Image of black text with drop shadow that reads: Ontarians With Disabilities Act Committee


October 21, 1999

Thursday, October 21, 1999:   For Immediate Release

Harris Continues to Duck his 1995 Promise
Persons with Disabilities Want Action,
Not an Empty Pledge for "Action Plan"

Thursday, October 21, 1999:   For Immediate Release

Queen's Park -   After four-and-a-half years, four promises and three ministers, the PC government still refuses to introduce an effective Ontarians with Disabilities Act. The government said in the Throne Speech today that it is only their "goal" to introduce an "action plan" in this session. There is no call for introducing legislation or undertaking open consultations, breaking Mike Harris' 1995 promise to introduce an ODA.

"Four years ago, Mike Harris promised an ODA," says Steve Peters. "Today, it is only his 'goal' to produce an 'action plan.' This stalling is a betrayal of everything persons with disabilities have been promised in the past,"

Peters, the Liberal Critic for Persons with Disabilities, has been pressuring the Premier to live up to his 1995 campaign promise and implement an effective Ontarians with Disabilities Act. Since the election, the government has made no moves to implement their four- and-a-half-year-old broken promise.

In today's speech, the government's vague statement read that: "the goal is to introduce a new Action Plan in this session." It avoids the promise for legislation in April's Throne Speech: "your government will take the time necessary to gather additional input, and will consult further before reintroducing a bill for consideration by the Legislature. "

"Before the election, Mike Harris was talking about reintroducing an effective Ontarians with Disabilities Act, " Peters notes. "After the election, Harris can't even promise to consult people with disabilities."


For more information, contact Steve Peters, MPP or Suzanne Van Bommel, EA at 416-325-7250.


  • Mike Harris promised an Ontarians with Disabilities Act during the '95 Election and renewed that commitment two years later in May 1997. The government failed to present a meaningful bill. Mike Harris broke his promise to the disabled community.

  • The government issued its white paper on disabilities "Preventing and Removing Barriers for Ontarians with Disabilities" in July of 1998 and began a consultation process. However, there was no press release on the consultation process, nor a media announcement. The discussion paper was not widely available in writing or Braille, only on the Internet.

  • The consultation held was invitation only. Isabel Bassett held one in Toronto, Derwin Shea elsewhere. Each consisted of three 1.5 hour sessions; 1 for people with disabilities, 1 for business and 1 for general public. There were THIRTY groups trying to present in the single 1.5 hour session for disabled in Hamilton.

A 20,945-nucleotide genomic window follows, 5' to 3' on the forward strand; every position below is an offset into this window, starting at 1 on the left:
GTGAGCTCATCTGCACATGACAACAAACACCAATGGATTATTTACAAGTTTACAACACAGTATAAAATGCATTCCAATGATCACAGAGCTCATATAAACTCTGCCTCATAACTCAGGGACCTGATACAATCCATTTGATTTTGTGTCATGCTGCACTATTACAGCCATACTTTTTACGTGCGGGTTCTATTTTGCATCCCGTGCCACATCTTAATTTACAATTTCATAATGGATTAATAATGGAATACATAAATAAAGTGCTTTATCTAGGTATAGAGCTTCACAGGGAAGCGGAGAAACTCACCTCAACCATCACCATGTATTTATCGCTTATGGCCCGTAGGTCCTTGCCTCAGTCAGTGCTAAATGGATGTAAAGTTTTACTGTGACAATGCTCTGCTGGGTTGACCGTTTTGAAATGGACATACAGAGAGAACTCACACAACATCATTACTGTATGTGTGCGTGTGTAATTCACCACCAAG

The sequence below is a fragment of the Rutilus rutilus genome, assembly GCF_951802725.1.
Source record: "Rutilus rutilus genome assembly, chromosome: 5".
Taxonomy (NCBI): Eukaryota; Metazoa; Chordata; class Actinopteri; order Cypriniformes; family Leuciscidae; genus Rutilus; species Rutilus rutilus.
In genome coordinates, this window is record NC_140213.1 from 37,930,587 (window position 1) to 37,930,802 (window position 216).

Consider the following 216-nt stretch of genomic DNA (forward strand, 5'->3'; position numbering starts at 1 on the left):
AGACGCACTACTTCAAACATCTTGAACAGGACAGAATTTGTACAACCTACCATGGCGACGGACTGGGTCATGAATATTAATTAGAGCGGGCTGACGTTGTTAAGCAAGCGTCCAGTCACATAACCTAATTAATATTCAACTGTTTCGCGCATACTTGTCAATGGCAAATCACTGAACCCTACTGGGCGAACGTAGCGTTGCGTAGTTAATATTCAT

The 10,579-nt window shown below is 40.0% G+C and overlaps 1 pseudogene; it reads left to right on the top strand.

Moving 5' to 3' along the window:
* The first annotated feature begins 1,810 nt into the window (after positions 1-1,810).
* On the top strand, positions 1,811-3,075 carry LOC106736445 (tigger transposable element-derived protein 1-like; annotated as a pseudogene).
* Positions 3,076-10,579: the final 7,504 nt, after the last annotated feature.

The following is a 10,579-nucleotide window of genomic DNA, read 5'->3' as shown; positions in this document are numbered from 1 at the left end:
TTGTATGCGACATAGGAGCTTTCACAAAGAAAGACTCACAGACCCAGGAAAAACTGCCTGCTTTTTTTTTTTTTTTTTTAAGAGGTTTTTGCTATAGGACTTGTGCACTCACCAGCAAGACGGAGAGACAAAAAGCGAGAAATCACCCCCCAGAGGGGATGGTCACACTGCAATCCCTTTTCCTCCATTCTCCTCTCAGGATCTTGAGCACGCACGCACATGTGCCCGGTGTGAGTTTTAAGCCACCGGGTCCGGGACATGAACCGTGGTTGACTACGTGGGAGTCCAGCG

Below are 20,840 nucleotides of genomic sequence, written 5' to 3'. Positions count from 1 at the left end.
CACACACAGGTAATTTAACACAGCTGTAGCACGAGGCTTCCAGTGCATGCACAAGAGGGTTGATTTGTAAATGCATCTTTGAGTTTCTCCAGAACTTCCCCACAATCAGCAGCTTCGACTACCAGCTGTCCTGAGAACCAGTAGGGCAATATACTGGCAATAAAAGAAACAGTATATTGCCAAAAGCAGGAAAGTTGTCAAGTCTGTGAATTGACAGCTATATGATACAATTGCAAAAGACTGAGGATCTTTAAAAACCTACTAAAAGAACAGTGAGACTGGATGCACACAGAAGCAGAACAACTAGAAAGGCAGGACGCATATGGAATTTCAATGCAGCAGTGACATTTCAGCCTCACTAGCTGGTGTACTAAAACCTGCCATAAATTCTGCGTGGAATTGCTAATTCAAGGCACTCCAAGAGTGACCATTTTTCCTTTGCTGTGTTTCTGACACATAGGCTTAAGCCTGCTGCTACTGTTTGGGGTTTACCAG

• Liberal MPP Dwight Duncan introduced a resolution into the House that was unanimously passed on October 29, 1998 supporting the implementation of an Ontarians with Disabilities Act. Duncan's resolution included sections compelling public and private sector businesses to take pro-active steps to make their workplace barrier-free and called for the implementation of a new enforcement agency.

  • When the government's bill was finally drafted, it was a disaster. Introduced on November 23, 1998, the Tories wanted a "voluntary law" on access for the disabled. There was to be no new enforcement agency, and enforcement was to be handled by the over- worked and under-funded Human Rights Commission.

  • The Bill that was introduced (Bill 83) was a reaffirmation of the Charter and not much else. Ministries were asked to plan what barriers are there to be removed. There was no other requirement. No need to actually make changes, no review process, no access to the lists of barriers for the general public, no ministerial review, no mention of the private sector or of government corporations, utilities, etc.

  • Disabled community unanimously slammed the bill as an empty charade.

  • Bill 83 died on the order paper when the Legislature was prorogued last December.

  • The Throne speech last spring included a line about holding a new consultation process with the disabled community. However, this consultation has yet to be undertaken and no format, content or timing has been announced.

  • In today's speech the government stated that "the goal is to introduce a new Action Plan in this session." There was no call to introduce an Ontarians with Disabilities Act, to undertake open consultations or even to attempt these things. After all, it is only their "goal" that this flimsy half-promise is even tried at.


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